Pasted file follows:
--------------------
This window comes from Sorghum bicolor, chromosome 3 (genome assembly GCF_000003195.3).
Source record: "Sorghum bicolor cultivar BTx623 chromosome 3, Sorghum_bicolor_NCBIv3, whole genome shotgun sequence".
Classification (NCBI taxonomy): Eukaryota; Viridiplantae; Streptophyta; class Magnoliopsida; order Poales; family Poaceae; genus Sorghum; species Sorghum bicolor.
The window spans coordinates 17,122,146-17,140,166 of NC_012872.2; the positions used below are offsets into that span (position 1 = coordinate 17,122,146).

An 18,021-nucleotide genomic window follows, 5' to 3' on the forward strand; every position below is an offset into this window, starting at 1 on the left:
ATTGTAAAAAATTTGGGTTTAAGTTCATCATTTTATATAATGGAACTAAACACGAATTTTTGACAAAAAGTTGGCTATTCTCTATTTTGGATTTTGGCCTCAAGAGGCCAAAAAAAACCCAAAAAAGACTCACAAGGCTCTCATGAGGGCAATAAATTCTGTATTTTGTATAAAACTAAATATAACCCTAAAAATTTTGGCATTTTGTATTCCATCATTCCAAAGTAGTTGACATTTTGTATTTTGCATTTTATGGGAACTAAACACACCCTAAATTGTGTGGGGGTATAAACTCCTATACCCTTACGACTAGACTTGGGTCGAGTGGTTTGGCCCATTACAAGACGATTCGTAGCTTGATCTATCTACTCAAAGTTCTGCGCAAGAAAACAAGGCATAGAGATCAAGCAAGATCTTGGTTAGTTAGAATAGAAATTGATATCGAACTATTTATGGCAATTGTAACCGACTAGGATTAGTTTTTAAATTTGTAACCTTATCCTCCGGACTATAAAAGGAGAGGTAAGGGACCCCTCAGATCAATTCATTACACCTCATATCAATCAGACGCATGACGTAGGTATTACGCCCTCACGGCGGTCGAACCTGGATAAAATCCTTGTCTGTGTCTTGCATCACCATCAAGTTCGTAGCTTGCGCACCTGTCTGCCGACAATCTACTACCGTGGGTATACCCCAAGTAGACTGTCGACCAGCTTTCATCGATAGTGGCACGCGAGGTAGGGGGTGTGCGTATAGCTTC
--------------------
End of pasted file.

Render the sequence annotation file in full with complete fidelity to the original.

This window comes from Sorghum bicolor, chromosome 3 (genome assembly GCF_000003195.3).
Source record: "Sorghum bicolor cultivar BTx623 chromosome 3, Sorghum_bicolor_NCBIv3, whole genome shotgun sequence".
Classification (NCBI taxonomy): Eukaryota; Viridiplantae; Streptophyta; class Magnoliopsida; order Poales; family Poaceae; genus Sorghum; species Sorghum bicolor.
The window spans coordinates 17,122,146-17,140,166 of NC_012872.2; the positions used below are offsets into that span (position 1 = coordinate 17,122,146).

An 18,021-nucleotide genomic window follows, 5' to 3' on the forward strand; every position below is an offset into this window, starting at 1 on the left:
ATTGTAAAAAATTTGGGTTTAAGTTCATCATTTTATATAATGGAACTAAACACGAATTTTTGACAAAAAGTTGGCTATTCTCTATTTTGGATTTTGGCCTCAAGAGGCCAAAAAAAACCCAAAAAAGACTCACAAGGCTCTCATGAGGGCAATAAATTCTGTATTTTGTATAAAACTAAATATAACCCTAAAAATTTTGGCATTTTGTATTCCATCATTCCAAAGTAGTTGACATTTTGTATTTTGCATTTTATGGGAACTAAACACACCCTAAATTGTGTGGGGGTATAAACTCCTATACCCTTACGACTAGACTTGGGTCGAGTGGTTTGGCCCATTACAAGACGATTCGTAGCTTGATCTATCTACTCAAAGTTCTGCGCAAGAAAACAAGGCATAGAGATCAAGCAAGATCTTGGTTAGTTAGAATAGAAATTGATATCGAACTATTTATGGCAATTGTAACCGACTAGGATTAGTTTTTAAATTTGTAACCTTATCCTCCGGACTATAAAAGGAGAGGTAAGGGACCCCTCAGATCAATTCATTACACCTCATATCAATCAGACGCATGACGTAGGTATTACGCCCTCACGGCGGTCGAACCTGGATAAAATCCTTGTCTGTGTCTTGCATCACCATCAAGTTCGTAGCTTGCGCACCTGTCTGCCGACAATCTACTACCGTGGGTATACCCCAAGTAGACTGTCGACCAGCTTTCATCGATAGTGGCACGCGAGGTAGGGGGTGTGCGTATAGCTTC